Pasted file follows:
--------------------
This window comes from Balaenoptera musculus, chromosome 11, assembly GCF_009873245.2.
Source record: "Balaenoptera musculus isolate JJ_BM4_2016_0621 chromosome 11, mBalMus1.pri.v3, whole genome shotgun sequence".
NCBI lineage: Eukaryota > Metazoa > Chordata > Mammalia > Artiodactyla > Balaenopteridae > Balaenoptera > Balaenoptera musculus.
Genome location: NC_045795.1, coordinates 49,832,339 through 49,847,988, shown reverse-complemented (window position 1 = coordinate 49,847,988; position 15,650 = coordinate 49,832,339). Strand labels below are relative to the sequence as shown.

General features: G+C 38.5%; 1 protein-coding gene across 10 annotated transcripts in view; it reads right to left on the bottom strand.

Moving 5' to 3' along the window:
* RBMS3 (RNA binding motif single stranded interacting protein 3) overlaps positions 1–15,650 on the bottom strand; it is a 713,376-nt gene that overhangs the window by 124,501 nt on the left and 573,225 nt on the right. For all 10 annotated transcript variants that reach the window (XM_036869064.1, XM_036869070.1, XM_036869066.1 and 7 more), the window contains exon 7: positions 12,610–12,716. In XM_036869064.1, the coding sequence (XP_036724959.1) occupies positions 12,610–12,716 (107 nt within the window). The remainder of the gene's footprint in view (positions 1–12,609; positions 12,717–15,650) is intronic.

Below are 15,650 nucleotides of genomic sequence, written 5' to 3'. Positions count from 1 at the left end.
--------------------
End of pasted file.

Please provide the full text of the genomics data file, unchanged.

This window comes from Balaenoptera musculus, chromosome 11, assembly GCF_009873245.2.
Source record: "Balaenoptera musculus isolate JJ_BM4_2016_0621 chromosome 11, mBalMus1.pri.v3, whole genome shotgun sequence".
NCBI lineage: Eukaryota > Metazoa > Chordata > Mammalia > Artiodactyla > Balaenopteridae > Balaenoptera > Balaenoptera musculus.
Genome location: NC_045795.1, coordinates 49,832,339 through 49,847,988, shown reverse-complemented (window position 1 = coordinate 49,847,988; position 15,650 = coordinate 49,832,339). Strand labels below are relative to the sequence as shown.

General features: G+C 38.5%; 1 protein-coding gene across 10 annotated transcripts in view; it reads right to left on the bottom strand.

Moving 5' to 3' along the window:
* RBMS3 (RNA binding motif single stranded interacting protein 3) overlaps positions 1–15,650 on the bottom strand; it is a 713,376-nt gene that overhangs the window by 124,501 nt on the left and 573,225 nt on the right. For all 10 annotated transcript variants that reach the window (XM_036869064.1, XM_036869070.1, XM_036869066.1 and 7 more), the window contains exon 7: positions 12,610–12,716. In XM_036869064.1, the coding sequence (XP_036724959.1) occupies positions 12,610–12,716 (107 nt within the window). The remainder of the gene's footprint in view (positions 1–12,609; positions 12,717–15,650) is intronic.

Below are 15,650 nucleotides of genomic sequence, written 5' to 3'. Positions count from 1 at the left end.